Many British people, black and white, have ancestors who were black slaves in the Caribbean. As such, transported slaves, slave registers and details of those slaves freed when slavery was abolished.
Britain was one of the main colonial powers in the Caribbean, holding(at various times): Antigua; the Bahamas; Barbados; Bermuda; Cayman Islands; Cuba; Dominica; Grenada; Guadeloupe; Haiti; Jamaica; Monserrat; Nevis; St Kitts (St Christopher); St Lucia; Tobago and Trinidad; Turks and Caicos Islands; British Virgin Islands; and also, on the South American mainland, Guyana (formerly British Guiana) and Belize (British Honduras). Bear in mind that many islands changed hands due to wars, and therefore Dutch, Portuguese, Spanish and French influences (and blood) are often very significant in these places’ past.
Jamaica's original inhabitants, who greeted Columbus when he stepped ashore in 1494, were Arawak Indians. Spain began colonising the island in 1509 and held it until it was captured by Admiral Penn in 1655. The island's climate was found to be perfect for growing sugar, but cultivating it was extremely labour-intensive. At first, it was grown and harvested by indentured white labour, but before long vast numbers of black slaves started to be imported from the west coast of Africa, the ships then proceeding to England laden with sugar and then returning to Africa to start slave-trading again. In total, some 1.5 million black people are thought to have been carried to the Caribbean.
The 18th century saw a succession of earthquakes, hurricanes and slave revolts in Jamaica. Many escaped slaves, called Maroons, set up villages of their own in the more mountainous parts of the island, successfully evading recapture and, in some cases, becoming slave owners themselves. In the end, it was political pressure from Britain that resulted first in a ban on the import of new slaves and finally the complete abolition of slavery in 1833.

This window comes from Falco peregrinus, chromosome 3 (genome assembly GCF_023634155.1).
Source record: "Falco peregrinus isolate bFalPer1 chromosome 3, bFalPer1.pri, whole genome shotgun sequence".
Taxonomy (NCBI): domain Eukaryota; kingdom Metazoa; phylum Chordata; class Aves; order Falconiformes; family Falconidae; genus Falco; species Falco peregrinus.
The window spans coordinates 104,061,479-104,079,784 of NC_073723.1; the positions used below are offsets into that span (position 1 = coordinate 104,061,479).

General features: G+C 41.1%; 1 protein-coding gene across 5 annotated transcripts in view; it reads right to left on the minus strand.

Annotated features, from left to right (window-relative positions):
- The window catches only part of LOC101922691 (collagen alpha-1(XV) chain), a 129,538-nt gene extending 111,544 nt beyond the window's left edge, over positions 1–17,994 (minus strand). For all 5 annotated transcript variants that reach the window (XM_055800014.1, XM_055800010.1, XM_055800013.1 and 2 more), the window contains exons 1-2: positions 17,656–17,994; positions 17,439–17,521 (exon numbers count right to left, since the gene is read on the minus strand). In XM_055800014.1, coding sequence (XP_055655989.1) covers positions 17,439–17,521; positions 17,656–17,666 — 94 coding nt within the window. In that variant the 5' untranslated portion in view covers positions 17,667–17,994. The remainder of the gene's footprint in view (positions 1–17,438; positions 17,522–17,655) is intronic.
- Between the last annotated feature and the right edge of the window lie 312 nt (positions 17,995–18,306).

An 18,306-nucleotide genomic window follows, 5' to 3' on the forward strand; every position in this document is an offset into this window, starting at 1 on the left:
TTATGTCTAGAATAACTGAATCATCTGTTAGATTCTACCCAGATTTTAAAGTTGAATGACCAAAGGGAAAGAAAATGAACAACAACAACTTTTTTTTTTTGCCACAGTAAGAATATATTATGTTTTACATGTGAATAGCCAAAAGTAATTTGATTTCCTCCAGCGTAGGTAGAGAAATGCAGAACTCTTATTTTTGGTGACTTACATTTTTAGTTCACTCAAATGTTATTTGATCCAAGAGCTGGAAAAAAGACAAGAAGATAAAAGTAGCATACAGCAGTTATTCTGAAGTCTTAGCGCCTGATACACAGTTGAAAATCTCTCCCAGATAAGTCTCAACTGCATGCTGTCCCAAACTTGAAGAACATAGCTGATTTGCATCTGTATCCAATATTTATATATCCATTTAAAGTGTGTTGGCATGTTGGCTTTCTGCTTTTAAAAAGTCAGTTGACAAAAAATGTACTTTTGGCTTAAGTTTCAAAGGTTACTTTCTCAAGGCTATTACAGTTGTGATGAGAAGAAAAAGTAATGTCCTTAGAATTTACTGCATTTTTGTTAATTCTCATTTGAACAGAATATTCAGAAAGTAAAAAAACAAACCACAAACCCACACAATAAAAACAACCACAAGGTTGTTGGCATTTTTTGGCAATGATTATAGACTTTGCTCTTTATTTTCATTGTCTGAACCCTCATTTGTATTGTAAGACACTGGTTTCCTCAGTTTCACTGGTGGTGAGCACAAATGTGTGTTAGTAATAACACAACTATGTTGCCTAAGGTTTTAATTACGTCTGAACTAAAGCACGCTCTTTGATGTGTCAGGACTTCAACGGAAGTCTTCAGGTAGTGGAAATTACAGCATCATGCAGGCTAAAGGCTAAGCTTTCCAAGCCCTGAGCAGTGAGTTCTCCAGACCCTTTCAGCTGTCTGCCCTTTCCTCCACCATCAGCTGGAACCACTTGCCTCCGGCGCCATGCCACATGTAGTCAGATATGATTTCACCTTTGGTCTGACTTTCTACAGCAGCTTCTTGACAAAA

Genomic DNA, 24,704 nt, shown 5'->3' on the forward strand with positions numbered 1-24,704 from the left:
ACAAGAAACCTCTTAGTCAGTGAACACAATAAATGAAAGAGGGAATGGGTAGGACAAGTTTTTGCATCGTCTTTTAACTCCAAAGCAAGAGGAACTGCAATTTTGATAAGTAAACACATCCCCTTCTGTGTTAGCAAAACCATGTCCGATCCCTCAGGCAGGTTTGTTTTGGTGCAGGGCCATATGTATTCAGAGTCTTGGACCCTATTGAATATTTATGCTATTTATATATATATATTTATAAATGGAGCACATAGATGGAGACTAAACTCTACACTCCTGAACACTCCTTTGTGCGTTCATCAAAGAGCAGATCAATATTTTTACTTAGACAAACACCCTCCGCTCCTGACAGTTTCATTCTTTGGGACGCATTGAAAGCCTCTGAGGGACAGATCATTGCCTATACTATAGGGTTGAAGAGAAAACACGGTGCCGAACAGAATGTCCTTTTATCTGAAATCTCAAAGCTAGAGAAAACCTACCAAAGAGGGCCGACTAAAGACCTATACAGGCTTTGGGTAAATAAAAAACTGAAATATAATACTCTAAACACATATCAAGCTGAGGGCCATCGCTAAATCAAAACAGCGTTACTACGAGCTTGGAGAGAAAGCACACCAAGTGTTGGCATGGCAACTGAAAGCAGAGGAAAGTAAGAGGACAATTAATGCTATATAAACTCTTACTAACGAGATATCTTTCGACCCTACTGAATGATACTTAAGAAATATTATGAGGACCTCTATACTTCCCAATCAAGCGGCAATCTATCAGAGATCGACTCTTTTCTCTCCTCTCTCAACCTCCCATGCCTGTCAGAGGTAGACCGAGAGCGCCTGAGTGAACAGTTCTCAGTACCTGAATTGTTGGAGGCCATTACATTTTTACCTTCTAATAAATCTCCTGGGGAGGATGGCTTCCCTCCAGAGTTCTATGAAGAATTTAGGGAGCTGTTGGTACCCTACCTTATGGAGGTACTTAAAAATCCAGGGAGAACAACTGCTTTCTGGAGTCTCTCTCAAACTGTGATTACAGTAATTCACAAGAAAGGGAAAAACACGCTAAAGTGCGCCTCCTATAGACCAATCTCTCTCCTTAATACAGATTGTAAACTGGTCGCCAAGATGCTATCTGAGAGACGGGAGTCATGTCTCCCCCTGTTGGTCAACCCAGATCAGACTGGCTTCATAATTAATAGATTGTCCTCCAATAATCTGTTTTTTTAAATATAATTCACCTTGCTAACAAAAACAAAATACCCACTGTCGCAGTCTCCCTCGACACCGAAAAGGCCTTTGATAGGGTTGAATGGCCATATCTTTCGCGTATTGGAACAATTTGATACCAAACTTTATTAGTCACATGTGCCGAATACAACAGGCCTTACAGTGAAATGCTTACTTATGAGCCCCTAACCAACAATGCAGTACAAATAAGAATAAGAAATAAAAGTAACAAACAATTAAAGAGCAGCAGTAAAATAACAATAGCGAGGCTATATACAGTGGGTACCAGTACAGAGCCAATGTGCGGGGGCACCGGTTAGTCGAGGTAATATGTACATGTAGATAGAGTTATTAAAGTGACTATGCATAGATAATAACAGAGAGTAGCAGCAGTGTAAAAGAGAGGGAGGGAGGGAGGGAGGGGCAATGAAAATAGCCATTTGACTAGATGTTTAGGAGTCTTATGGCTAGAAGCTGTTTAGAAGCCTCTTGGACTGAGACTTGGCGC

After the abolition of slavery, and especially after the obligatory four-year‘ apprenticeship’ period that ensued, many ex-slaves marched off the plantations where they had once been held in shackles. To replace them, the plantation owners recruited large numbers of indentured labourers from China and India. There are some records of these new immigrants in the NA's Colonial Office papers and in island record offices, especially Trinidad.
Following an uprising of the now free blacks in Jamaica in 1865, a Crown government was established and social and economic reforms instituted. Jamaica became an independent nation within the British Commonwealth in 1962. After the Second World War, many Jamaicans were encouraged to settle in Britain, originally to provide cheap labour. Having largely overcome several decades of racial prejudice they have become an important and vibrant part of British society.
During slavery, it was routine practice for white, male slave owners and overseers to have sexual relations with their female black slaves. Some relationships were based on violence and others on love and respect but the results were the same many children of mixed race, some of whom were freed by their fathers but most of whom lived as slaves, either on their paternal plantations or simply sold as chattels.
Most black Jamaicans, therefore, can trace their lines of ancestry back to Arawak Indians, African slaves, maybe some East Indians and Chinese, and very often to white slave owners. Indeed, because many slave owners had aristocratic connections, many modern Jamaicans are probably more closely related to British nobility than the majority of white Britons. One mixed-race Jamaican immigrant to Oldham whom I researched turned out to be a direct cousin of the Queen herself.
By: Navin Kumar Jaggi & Gurmeet Singh Jaggi